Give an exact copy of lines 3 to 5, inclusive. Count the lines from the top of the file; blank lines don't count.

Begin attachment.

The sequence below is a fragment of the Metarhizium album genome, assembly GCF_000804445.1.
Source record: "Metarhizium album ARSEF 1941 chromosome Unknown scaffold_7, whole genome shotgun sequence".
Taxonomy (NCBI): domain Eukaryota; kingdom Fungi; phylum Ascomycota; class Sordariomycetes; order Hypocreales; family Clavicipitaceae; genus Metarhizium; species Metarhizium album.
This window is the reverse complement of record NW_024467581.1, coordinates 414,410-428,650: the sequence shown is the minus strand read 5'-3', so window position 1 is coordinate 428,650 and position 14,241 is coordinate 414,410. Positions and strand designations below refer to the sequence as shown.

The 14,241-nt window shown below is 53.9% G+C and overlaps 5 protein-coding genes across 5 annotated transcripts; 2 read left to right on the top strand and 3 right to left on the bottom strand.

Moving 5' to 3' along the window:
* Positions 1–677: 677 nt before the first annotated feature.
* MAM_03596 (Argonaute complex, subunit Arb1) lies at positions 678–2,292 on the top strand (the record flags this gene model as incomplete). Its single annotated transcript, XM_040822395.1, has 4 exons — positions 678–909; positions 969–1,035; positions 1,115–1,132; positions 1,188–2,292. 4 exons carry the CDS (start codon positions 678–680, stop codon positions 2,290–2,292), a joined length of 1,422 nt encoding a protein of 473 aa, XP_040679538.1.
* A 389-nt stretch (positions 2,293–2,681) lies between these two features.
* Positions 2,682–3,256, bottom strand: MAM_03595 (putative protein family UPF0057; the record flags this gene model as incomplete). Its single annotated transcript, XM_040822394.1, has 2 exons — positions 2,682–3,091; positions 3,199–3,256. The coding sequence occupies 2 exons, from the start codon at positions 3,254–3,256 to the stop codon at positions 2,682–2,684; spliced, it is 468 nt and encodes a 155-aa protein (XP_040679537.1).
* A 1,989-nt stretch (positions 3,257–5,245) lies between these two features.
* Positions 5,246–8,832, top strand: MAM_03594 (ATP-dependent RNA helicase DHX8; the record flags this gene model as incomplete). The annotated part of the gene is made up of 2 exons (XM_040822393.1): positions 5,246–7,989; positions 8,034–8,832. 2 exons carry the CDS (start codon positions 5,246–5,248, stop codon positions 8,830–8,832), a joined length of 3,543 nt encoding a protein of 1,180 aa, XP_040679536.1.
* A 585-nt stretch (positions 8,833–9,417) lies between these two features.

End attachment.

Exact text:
Taxonomy (NCBI): domain Eukaryota; kingdom Fungi; phylum Ascomycota; class Sordariomycetes; order Hypocreales; family Clavicipitaceae; genus Metarhizium; species Metarhizium album.
This window is the reverse complement of record NW_024467581.1, coordinates 414,410-428,650: the sequence shown is the minus strand read 5'-3', so window position 1 is coordinate 428,650 and position 14,241 is coordinate 414,410. Positions and strand designations below refer to the sequence as shown.

The 14,241-nt window shown below is 53.9% G+C and overlaps 5 protein-coding genes across 5 annotated transcripts; 2 read left to right on the top strand and 3 right to left on the bottom strand.